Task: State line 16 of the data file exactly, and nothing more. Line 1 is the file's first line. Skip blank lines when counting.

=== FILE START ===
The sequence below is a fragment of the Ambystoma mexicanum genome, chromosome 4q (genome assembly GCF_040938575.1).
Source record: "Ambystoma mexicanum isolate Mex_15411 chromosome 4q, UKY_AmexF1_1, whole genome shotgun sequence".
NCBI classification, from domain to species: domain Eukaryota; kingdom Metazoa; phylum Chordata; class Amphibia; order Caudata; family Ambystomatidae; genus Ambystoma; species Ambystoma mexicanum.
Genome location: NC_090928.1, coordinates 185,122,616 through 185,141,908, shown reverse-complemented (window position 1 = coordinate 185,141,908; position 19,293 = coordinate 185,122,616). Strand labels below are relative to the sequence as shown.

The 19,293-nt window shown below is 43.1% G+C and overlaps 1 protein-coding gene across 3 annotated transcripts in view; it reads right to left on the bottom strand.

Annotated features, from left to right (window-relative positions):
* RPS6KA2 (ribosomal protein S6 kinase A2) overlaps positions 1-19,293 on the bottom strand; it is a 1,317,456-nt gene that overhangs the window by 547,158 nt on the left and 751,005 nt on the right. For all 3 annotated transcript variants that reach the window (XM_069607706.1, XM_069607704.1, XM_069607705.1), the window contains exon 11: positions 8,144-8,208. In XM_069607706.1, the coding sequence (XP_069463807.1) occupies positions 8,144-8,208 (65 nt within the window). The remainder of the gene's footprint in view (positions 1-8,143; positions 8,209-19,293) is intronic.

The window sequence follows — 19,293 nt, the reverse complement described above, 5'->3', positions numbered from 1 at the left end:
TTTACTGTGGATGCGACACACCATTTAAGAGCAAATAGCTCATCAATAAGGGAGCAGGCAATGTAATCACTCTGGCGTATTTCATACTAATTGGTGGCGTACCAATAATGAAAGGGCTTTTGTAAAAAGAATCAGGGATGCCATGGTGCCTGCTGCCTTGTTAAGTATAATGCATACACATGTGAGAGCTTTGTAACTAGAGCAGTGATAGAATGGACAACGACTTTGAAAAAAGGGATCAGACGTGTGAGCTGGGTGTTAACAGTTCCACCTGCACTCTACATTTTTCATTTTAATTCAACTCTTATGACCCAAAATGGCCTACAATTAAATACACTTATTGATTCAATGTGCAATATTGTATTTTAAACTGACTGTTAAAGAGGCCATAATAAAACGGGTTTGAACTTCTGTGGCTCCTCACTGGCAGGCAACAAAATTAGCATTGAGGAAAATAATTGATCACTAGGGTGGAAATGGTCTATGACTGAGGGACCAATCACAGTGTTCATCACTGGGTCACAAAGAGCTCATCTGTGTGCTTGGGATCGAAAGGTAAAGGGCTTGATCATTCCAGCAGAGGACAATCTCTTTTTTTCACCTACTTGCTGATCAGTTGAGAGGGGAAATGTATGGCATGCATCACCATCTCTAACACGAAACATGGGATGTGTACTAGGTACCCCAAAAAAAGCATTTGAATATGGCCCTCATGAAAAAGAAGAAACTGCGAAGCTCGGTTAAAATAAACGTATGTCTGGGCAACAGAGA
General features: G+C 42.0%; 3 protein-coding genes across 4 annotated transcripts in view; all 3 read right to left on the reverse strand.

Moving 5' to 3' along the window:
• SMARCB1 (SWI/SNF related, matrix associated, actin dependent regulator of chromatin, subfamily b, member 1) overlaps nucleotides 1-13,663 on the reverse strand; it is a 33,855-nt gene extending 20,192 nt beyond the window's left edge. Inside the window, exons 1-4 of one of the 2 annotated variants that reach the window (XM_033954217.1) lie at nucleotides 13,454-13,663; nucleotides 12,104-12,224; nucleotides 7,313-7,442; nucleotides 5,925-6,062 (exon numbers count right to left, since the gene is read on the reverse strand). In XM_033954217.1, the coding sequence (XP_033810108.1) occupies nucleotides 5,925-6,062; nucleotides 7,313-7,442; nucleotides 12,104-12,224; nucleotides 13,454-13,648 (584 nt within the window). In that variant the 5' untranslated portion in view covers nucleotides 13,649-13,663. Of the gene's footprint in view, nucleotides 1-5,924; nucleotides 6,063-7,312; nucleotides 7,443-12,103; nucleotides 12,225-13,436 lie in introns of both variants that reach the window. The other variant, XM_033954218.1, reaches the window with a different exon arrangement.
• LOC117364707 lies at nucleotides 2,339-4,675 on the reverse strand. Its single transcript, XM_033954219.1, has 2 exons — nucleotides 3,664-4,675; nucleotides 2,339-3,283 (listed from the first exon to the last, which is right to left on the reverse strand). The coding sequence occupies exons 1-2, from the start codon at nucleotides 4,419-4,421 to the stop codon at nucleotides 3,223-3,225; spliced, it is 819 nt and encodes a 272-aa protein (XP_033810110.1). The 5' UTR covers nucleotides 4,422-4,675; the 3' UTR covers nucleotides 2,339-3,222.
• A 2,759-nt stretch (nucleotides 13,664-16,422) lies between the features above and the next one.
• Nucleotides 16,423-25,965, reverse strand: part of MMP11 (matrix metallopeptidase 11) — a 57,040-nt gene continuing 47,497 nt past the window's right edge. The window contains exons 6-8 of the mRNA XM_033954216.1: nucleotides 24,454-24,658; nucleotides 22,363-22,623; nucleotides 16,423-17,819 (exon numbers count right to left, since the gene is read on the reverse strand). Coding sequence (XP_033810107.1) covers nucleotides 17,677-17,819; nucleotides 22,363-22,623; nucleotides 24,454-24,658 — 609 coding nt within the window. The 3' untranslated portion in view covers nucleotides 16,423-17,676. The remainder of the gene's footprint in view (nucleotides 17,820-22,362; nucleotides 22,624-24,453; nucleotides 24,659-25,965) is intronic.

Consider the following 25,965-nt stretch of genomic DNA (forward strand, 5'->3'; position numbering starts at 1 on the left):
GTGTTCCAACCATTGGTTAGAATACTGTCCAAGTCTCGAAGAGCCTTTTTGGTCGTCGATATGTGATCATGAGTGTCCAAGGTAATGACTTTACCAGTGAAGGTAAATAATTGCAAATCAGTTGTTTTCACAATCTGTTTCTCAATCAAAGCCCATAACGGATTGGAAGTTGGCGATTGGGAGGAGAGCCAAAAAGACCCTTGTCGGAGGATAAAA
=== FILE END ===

Consider the following 25,965-nt stretch of genomic DNA (forward strand, 5'->3'; position numbering starts at 1 on the left):